History and Information


Early Days
The Xat’súll First Nation is a member of the Great Secwepemc Nation, once known as the people of Xat’súll (on the cliff where the bubbling water comes out).

Xat’súll (Hat’sull) is the northern most Shuswap tribe of the Secwepemc Nation, which is the largest Nation within the interior of BC.  The Xat’súll have stewarded territory ranging from the Coast Mountains to the west, east to the Rocky Mountains.  Use of the land brought about contact with neighboring peoples.

The Xat’súll were known to celebrate and war with the neighboring Chilcotin Nation but were always wary of the Cree.  There was a good relationship with the southern Carrier who referred to the Shuswap as the ‘Atnah’ meaning, “to live in underground dwellings”.  Inter-marriages between neighboring communities was an important survival strategy, for failure of the annual salmon could result in starvation or migration and these relations could be relied on to share hunting and fishing territories.

As with many other First Nations, the Xat’súll Nation followed a hunting and gathering lifestyle centered in family groups and focused on the Fraser River and the salmon.  Patterns of land use were at harmony with the natural processes.

Winter
During the winter months storytelling was a popular event providing successive generations with an understanding of their history, culture and the relationship to the land.  A celebration similar to what we know as Christmas occurred, but to the Xat’súll it was a celebration of thanks and praise to their deities.  To prepare for the coming seasons, time-consuming tasks such as tanning hides, making clothes, and basket weaving were undertaken.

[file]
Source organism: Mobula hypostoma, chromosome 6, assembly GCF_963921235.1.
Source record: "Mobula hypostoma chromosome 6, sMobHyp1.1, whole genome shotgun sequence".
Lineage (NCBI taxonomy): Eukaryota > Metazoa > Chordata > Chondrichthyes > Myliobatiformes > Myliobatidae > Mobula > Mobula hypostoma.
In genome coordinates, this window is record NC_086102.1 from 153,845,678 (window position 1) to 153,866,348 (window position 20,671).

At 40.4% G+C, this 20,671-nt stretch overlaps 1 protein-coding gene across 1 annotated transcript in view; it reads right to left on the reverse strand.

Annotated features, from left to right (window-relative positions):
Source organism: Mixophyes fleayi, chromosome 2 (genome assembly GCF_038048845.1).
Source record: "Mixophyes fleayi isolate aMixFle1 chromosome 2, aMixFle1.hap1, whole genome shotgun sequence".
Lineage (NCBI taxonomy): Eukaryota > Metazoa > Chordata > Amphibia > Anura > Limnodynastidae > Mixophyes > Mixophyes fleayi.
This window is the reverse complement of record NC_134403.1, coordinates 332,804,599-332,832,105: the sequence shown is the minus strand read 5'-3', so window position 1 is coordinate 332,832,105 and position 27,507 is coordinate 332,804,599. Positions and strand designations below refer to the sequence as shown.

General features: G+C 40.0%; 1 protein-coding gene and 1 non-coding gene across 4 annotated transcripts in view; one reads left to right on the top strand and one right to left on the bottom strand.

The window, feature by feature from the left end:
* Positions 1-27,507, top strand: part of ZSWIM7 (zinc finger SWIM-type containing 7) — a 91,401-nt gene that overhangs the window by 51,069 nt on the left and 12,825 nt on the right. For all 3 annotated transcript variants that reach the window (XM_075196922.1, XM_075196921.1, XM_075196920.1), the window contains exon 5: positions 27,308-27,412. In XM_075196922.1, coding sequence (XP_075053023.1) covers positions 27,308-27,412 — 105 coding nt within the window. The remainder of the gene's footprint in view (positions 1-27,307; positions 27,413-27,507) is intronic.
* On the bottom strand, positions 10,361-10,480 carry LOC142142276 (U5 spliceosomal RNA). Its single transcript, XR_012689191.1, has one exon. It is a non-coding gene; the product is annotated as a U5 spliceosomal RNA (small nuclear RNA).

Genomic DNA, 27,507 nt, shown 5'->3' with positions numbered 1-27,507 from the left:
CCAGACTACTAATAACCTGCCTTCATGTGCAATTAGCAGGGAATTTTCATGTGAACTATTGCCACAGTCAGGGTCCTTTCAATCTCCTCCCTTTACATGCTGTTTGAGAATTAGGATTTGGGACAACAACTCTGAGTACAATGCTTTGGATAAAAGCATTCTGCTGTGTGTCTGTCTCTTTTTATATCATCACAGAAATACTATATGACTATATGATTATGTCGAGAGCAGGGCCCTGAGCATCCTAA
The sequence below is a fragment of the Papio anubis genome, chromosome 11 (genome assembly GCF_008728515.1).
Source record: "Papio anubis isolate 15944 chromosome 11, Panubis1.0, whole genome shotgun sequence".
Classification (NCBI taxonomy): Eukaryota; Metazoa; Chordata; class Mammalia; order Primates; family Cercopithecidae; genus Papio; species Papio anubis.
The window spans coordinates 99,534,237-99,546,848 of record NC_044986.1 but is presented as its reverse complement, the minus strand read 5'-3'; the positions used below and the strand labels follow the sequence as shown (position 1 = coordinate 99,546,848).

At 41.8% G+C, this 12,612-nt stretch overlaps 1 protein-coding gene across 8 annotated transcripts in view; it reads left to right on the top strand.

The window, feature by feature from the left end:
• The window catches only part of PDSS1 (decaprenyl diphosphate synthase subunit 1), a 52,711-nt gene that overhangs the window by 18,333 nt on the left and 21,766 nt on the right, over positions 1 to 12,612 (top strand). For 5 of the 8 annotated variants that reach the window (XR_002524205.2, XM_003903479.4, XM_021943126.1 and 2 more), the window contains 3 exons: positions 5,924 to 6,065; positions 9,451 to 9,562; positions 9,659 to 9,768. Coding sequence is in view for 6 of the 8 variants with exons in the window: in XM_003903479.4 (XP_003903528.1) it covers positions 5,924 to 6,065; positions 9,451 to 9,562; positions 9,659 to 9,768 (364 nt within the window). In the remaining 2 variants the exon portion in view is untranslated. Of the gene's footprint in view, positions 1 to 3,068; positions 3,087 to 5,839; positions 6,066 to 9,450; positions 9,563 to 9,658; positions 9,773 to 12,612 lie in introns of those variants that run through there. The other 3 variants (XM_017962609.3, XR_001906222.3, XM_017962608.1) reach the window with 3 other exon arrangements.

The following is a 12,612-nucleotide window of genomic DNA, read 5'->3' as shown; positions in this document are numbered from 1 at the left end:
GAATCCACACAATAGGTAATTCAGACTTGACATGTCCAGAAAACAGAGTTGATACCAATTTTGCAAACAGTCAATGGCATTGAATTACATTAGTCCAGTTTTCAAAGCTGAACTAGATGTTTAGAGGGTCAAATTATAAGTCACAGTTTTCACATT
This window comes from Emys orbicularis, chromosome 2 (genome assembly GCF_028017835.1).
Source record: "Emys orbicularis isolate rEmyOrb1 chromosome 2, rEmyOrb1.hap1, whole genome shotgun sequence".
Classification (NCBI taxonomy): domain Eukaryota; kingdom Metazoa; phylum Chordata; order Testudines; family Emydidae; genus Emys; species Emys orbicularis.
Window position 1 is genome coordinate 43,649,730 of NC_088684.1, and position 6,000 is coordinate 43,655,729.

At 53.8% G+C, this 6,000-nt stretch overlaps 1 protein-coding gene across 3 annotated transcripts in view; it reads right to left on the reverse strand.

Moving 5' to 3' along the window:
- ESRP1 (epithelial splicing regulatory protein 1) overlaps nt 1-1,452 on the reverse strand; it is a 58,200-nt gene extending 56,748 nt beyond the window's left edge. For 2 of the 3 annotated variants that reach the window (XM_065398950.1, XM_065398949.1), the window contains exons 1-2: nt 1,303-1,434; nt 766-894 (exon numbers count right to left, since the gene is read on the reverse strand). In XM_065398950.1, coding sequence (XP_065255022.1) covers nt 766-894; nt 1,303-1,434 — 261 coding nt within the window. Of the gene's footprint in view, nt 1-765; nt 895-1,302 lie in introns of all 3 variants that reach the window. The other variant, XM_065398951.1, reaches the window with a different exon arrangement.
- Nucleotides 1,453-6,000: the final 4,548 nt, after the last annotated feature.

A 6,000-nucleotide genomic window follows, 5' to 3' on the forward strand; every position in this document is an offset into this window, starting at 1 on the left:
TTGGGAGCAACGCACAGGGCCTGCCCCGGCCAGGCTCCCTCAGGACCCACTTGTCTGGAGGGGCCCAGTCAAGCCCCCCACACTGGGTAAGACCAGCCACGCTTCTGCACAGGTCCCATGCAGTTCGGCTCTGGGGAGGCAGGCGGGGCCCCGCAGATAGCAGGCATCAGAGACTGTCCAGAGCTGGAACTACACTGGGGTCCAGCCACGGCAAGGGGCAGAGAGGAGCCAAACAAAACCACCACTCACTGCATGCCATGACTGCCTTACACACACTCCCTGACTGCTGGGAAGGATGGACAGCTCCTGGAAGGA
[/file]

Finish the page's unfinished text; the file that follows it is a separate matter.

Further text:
Spring
Spring was the time for celebration, giving thanks and asking for abundance in the offerings of the new seasons.  The families set forth to gather staples and handicraft materials.  Between Big Lake and Horsefly there is a place where a year long staple food can be found.  The ‘Spring Beauty’ known also as the mountain potato or ‘Suin-gwee-num’ was available throughout the Douglas Fir biogeoclimatic zone.  Spawning lake trout was available at Tyee Lake.  The traditional name – ‘Yucwt’ describes the style of fishing.  Roots and paper birch were available to make new basket containers.

Summer
As spring gave way to summer other roots that the Xat’súll people depended on became numerous, but mostly it was a time to prepare for the great Chinook salmon or the ‘Geh gas so’.  When the first spring salmon was caught it was a feast, a celebration, the return of life.   Very soon after came the Sockeye.  Meanwhile, saskatoons and soopalallie were everywhere for the gathering.  The season for reaping the harvest had begun.  Drying racks and life along the river came alive once again.

Fall
The time for hunters to test their skills and accuracy.  Big Camp or ‘Skooam’, meaning trees falling this way and that way, was a favorite area for blueberries and hunting.  It has been said, “You could get what you wanted, deer or moose were just like cattle”.  Hunting of Caribou took place in the Cariboo Mountains.  Families spread out, preferring different areas including Quesnel Forks, Horsefly, Likely, and Forest Lake.  Round birch bark boats were used to cross Quesnel Lake.

The communities as taught by the elders, practiced a harmonious relationship with natural processes.  This included: rotating hunting, trapping, fishing, and gathering areas; organizing the timing of harvest; developing specific patterns of travel over the traditional area; periodic ground burning to remove forest litter accumulation; limiting village size to sustain the fish, wildlife and plants.

~The relationship to the land  strengthened the culture.~

Experience Our Culture
You are invited to visit the Xat’súll Heritage Village. First of its kind in North America, Xat’súll Heritage Village (pronounced hat-sull) is located in the heart of the historic Cariboo region of British Columbia, Canada. It is a place for all cultures to experience the traditional Shuswap lifestyle. Spend a day or two weeks learning the old ways, the crafts and skills of the native elders.

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